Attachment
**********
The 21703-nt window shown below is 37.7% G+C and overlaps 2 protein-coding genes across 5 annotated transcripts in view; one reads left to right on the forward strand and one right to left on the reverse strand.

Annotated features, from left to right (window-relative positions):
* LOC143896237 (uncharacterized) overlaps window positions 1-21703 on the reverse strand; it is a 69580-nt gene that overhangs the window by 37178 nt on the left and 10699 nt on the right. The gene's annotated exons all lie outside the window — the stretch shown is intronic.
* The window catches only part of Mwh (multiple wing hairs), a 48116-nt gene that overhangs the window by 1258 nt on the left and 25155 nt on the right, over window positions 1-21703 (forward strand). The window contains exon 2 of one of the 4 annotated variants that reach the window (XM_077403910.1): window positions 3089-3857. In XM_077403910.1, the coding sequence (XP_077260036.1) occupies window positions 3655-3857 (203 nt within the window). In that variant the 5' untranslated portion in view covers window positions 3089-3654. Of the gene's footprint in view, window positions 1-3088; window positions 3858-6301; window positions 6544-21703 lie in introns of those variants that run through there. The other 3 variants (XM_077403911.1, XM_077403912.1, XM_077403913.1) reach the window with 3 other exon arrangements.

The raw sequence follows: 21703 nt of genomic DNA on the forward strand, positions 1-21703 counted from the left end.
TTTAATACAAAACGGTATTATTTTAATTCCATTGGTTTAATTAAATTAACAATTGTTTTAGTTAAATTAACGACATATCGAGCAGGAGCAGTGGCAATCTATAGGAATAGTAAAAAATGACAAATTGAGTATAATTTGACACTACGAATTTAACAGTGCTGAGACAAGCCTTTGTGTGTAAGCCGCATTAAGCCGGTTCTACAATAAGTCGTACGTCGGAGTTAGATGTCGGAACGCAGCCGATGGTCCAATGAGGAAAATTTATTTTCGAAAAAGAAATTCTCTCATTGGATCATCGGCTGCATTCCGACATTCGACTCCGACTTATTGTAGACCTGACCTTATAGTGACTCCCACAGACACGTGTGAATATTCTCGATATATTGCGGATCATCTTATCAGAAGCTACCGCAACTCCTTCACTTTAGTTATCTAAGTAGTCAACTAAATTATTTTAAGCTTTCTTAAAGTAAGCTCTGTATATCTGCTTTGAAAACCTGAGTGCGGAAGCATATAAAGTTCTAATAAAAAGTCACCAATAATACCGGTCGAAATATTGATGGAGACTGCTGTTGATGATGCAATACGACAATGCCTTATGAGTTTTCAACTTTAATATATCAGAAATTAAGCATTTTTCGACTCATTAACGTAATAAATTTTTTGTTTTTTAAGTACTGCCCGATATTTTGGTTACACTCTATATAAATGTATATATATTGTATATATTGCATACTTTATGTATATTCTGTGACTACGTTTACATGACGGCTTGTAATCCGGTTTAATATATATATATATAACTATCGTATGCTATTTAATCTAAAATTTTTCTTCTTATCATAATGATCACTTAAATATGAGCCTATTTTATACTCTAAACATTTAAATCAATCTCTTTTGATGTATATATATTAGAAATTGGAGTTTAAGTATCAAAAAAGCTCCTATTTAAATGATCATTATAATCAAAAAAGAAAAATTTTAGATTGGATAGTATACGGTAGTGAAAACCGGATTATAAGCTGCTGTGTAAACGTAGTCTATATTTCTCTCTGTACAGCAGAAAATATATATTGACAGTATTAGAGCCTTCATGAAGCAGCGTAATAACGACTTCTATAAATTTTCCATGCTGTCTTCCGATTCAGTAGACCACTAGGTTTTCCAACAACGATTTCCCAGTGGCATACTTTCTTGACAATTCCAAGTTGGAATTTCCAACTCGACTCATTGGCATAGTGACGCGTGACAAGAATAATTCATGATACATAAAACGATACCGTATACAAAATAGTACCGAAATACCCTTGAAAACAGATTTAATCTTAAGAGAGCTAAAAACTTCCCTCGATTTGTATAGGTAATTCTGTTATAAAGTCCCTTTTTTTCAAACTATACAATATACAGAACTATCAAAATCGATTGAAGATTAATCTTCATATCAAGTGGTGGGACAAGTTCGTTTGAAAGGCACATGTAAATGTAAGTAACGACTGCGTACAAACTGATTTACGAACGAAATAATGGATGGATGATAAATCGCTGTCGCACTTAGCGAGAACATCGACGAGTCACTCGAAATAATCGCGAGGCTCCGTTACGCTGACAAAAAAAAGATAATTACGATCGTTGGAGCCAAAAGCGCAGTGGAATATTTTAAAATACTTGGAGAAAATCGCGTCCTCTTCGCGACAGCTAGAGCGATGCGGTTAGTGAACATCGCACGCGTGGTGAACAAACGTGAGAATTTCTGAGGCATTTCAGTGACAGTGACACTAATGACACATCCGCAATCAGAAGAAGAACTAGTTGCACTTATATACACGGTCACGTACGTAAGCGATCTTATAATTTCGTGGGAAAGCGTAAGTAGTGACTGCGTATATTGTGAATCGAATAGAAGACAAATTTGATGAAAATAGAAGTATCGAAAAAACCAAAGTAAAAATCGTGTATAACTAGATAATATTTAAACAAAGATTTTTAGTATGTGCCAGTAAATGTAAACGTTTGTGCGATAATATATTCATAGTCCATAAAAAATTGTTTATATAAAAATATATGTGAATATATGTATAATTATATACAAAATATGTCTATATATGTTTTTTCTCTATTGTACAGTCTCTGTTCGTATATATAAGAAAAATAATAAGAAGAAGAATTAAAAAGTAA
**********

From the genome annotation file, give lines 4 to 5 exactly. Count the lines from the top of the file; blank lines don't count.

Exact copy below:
* The window catches only part of Mwh (multiple wing hairs), a 48116-nt gene that overhangs the window by 1258 nt on the left and 25155 nt on the right, over window positions 1-21703 (forward strand). The window contains exon 2 of one of the 4 annotated variants that reach the window (XM_077403910.1): window positions 3089-3857. In XM_077403910.1, the coding sequence (XP_077260036.1) occupies window positions 3655-3857 (203 nt within the window). In that variant the 5' untranslated portion in view covers window positions 3089-3654. Of the gene's footprint in view, window positions 1-3088; window positions 3858-6301; window positions 6544-21703 lie in introns of those variants that run through there. The other 3 variants (XM_077403911.1, XM_077403912.1, XM_077403913.1) reach the window with 3 other exon arrangements.

The raw sequence follows: 21703 nt of genomic DNA on the forward strand, positions 1-21703 counted from the left end.